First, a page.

Choose a game from Math 1 – Addition.
Lesson 53
 Make a musical pattern.
 Choose a game from Math 1 – Addition.
 Play musical memory. Press “okay” to start.
Review
Lesson 54
 Is the number greater than or less than the other? Choose level 2.
 Choose a game from Math 1 – Addition.
Lesson 55
 Which cat is orange? Click on the right ordinal number (first, second, third…)
 Choose a game from Math 1 – Addition.
Geometry
Lesson 56
 Build a pattern. Click on a shape. Click a color. Drag it into place. Repeat. Can you make a pattern?
 Choose a game from Math 1 – Addition.
Lesson 57
 Match the missing shape. Scroll down to under the word PLAY.
 Choose a game from Math 1 – Addition.
Lesson 58
 Can you find the same shape? Choose Picture to Picture and Memory.
 Choose a game from Math 1 – Addition.
Lesson 59
 What can you build? Click on the different shapes and move them into the construction site where it matches.
 Choose a game from Math 1 – Addition.
Lesson 60*
 *Make shapes using the two pages for Lesson 60. Cut out the shapes and put them together to make other shapes. What can you make?
 You could do tangrams online as well. This does not work on mobile devices.
 Choose a game from Math 1 – Addition.
Lesson 61*
 Practice your addition. Choose a game under Math 1 – Addition.
 Watch the shape video.
 *Print the shapes for Lesson 61.
 You could color the shapes.
Lesson 62
 Here’s a shapes story to read.
 Watch this shape video. I bet there are shapes you’ve never heard of! In the United States, you can find an octagon by finding a stop sign.
 Order the numbers smallest to highest. Choose 1 – 100.
Lesson 63
 Watch this song about 3D shapes. 2D shapes are what you just looked at in the last lesson. They are flat shapes. It’s sort of like the lid of a box could be a square, but the whole box is a cube.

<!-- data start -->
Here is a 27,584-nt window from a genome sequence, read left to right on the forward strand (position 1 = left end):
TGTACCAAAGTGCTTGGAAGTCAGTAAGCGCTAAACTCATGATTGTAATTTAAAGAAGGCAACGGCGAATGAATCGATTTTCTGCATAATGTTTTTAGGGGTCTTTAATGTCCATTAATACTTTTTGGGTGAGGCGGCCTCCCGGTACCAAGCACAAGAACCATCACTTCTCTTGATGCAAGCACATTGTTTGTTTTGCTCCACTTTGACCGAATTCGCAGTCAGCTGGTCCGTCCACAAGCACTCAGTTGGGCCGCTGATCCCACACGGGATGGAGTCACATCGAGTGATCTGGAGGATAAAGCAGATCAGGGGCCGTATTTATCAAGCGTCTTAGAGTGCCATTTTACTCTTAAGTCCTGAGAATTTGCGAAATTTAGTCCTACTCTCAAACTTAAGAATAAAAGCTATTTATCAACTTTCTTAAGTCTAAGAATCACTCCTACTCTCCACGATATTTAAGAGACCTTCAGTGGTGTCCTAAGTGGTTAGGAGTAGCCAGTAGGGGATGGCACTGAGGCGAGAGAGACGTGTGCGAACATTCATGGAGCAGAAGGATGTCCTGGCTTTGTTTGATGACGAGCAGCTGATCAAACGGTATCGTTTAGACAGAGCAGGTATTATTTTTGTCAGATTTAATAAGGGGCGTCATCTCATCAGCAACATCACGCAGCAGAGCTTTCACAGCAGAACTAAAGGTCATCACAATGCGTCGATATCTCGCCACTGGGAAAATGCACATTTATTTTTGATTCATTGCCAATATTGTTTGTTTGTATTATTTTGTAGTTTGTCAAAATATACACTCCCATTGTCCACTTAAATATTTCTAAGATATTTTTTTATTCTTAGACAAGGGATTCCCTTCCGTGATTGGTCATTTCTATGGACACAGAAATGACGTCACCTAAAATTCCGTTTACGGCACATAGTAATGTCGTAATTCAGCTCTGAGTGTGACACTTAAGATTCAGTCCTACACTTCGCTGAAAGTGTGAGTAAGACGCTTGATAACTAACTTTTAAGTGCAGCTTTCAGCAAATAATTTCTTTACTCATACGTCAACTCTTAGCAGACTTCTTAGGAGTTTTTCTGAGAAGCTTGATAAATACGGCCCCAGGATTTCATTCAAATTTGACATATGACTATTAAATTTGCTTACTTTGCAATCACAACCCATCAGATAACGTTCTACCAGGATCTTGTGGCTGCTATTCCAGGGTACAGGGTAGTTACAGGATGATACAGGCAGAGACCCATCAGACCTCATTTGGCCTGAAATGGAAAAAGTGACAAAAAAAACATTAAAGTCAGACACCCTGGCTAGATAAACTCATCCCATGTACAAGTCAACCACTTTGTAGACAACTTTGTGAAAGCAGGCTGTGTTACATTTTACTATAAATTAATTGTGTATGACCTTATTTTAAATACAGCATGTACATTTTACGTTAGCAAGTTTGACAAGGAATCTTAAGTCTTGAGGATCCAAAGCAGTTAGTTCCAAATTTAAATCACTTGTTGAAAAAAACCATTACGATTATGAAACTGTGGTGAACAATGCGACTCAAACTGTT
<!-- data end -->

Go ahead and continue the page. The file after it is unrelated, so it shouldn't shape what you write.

Can you match the shapes?
 Choose a game from Math 1 – Addition.
Lesson 64*
 *Count, and if you want, color the shapes. Answers
 Choose a game from Math 1 – Addition.
Lesson 65
 Practice your addition. Choose a game under Math 1 – Addition.
 Play this simple shape game.
 Then you can make shapes. Click and drag a rubber band onto the board. And then click and drag on a part of the rubber band to stretch it over another peg.
 Choose a game from Math 1 – Addition.
Fractions
Lesson 66
 Fractions are part of a whole number. You already know more about fractions than you think.
 When you break a candy bar in half in order to share it with someone, that’s a fraction. You each have one half. We write that as a one over a two with a line in between. We type it like this 1/2.
 If you have a small pizza, it is cut into four slices. If there are four people, you each take one of the four slices. We write 1/4. That just means one of the four. That’s how you write it in math language. We say “one fourth.”
 Watch the fraction lesson.
 Then you can try building some fractions. Click the green and red arrows to change the fractions.
 Choose a game from Math 1 – Addition.
Lesson 67
 Let’s see if you can count the colored parts.
 Click on “start.”
 The square is divided into four parts like the square you painted.
 Count how many of the parts are colored blue.
 If one part is colored blue, then it is 1/4, one fourth, which just means in math language that one of the four parts is blue.
 Choose a game from Math 1 – Addition.
Lesson 68
 (Materials needed: a piece of white paper, two crayons or markers)
 Take a piece of paper. It’s going to become your flag.
 Fold it in half. Turn it and fold it in half again.